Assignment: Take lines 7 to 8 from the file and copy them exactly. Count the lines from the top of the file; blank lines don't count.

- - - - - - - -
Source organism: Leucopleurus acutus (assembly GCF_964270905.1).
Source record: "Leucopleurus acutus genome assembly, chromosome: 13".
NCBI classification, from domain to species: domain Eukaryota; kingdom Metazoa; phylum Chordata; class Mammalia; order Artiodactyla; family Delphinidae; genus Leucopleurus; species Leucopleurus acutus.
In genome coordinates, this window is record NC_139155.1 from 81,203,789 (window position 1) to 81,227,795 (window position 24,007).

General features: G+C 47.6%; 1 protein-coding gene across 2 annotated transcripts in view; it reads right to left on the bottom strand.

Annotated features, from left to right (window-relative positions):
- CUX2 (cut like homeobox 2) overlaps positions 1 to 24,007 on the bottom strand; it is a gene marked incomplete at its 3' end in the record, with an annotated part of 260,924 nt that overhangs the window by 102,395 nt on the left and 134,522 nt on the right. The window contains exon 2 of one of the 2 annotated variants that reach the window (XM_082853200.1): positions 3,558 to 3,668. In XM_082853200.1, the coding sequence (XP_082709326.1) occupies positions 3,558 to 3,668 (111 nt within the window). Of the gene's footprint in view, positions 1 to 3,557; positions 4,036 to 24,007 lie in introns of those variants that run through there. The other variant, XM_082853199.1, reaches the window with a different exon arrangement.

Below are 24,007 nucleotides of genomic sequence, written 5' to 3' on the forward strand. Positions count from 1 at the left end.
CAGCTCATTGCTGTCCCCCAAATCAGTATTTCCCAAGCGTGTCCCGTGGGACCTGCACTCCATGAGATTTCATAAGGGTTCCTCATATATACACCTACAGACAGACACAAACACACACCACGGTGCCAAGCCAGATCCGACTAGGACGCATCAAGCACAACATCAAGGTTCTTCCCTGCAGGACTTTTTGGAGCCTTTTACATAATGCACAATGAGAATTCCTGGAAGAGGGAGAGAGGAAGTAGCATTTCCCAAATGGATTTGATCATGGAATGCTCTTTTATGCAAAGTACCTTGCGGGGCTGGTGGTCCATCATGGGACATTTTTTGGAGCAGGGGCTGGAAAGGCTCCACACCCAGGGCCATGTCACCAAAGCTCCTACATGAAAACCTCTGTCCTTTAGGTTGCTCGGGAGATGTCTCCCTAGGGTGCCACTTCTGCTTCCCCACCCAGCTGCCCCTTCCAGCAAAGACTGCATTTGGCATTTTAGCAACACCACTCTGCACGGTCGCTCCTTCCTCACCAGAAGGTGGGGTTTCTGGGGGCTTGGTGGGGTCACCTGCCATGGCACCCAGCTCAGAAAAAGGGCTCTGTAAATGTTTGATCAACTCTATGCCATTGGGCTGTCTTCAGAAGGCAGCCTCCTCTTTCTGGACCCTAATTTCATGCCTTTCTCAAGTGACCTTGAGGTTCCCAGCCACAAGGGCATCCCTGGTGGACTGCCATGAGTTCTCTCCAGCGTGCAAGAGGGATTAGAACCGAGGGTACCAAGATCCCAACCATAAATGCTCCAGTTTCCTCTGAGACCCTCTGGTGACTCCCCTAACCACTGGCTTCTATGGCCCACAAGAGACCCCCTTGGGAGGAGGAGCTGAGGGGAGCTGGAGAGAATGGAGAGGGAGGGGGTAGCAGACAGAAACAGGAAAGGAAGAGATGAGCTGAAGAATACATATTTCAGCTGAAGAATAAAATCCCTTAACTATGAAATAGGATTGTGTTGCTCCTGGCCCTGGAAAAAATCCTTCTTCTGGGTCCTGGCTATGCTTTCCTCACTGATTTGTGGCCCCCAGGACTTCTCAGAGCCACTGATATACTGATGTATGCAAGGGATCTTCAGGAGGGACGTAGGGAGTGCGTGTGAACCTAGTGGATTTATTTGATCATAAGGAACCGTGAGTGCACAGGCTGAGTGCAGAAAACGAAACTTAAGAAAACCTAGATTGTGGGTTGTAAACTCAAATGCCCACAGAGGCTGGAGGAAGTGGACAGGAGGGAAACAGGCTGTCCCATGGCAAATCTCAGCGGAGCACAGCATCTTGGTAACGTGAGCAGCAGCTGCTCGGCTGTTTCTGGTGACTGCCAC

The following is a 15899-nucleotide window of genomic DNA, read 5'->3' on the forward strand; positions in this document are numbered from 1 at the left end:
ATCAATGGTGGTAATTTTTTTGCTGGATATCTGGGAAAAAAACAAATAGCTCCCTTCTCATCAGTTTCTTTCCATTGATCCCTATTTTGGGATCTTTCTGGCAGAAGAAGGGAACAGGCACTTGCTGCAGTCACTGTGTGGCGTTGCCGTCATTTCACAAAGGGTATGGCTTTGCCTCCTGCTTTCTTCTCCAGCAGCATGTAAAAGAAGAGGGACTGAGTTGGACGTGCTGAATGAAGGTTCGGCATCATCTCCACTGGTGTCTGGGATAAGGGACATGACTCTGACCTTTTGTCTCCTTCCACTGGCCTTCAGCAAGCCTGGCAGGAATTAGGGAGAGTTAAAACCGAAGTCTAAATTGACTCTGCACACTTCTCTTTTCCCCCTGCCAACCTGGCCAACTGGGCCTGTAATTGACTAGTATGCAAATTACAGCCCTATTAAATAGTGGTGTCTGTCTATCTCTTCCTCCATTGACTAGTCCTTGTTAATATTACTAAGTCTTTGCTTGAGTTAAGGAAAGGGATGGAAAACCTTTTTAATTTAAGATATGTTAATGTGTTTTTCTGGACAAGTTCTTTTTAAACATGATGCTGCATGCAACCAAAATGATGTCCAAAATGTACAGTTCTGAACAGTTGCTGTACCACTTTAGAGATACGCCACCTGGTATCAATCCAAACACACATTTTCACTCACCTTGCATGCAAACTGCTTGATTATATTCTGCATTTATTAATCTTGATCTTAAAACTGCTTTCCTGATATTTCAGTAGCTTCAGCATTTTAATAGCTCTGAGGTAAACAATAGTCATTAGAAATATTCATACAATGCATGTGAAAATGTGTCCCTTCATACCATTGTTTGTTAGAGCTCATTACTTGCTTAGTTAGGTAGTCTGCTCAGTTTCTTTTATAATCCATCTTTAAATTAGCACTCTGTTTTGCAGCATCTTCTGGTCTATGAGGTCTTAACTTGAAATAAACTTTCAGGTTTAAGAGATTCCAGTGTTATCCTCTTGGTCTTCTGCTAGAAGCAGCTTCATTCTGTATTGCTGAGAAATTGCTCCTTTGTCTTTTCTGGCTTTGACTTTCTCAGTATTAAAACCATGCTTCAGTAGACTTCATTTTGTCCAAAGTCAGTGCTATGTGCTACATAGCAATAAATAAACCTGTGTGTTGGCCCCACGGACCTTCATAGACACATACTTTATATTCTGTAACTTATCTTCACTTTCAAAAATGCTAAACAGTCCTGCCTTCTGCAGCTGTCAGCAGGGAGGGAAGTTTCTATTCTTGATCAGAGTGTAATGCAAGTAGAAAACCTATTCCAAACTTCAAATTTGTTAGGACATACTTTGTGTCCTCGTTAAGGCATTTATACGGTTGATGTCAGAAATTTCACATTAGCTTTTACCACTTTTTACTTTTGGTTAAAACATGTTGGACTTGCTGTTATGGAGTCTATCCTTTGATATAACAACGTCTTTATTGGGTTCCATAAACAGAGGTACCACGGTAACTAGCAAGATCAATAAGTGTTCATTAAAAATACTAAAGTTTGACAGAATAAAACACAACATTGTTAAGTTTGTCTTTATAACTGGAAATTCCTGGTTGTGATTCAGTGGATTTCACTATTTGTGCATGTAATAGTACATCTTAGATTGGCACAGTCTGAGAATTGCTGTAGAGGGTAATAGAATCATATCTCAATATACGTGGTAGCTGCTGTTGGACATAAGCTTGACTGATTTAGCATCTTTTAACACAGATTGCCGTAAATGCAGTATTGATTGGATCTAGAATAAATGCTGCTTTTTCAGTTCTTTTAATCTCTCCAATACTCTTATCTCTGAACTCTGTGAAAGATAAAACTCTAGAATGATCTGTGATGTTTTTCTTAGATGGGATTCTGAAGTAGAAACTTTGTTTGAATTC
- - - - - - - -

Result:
- CUX2 (cut like homeobox 2) overlaps positions 1 to 24,007 on the bottom strand; it is a gene marked incomplete at its 3' end in the record, with an annotated part of 260,924 nt that overhangs the window by 102,395 nt on the left and 134,522 nt on the right. The window contains exon 2 of one of the 2 annotated variants that reach the window (XM_082853200.1): positions 3,558 to 3,668. In XM_082853200.1, the coding sequence (XP_082709326.1) occupies positions 3,558 to 3,668 (111 nt within the window). Of the gene's footprint in view, positions 1 to 3,557; positions 4,036 to 24,007 lie in introns of those variants that run through there. The other variant, XM_082853199.1, reaches the window with a different exon arrangement.

Below are 24,007 nucleotides of genomic sequence, written 5' to 3' on the forward strand. Positions count from 1 at the left end.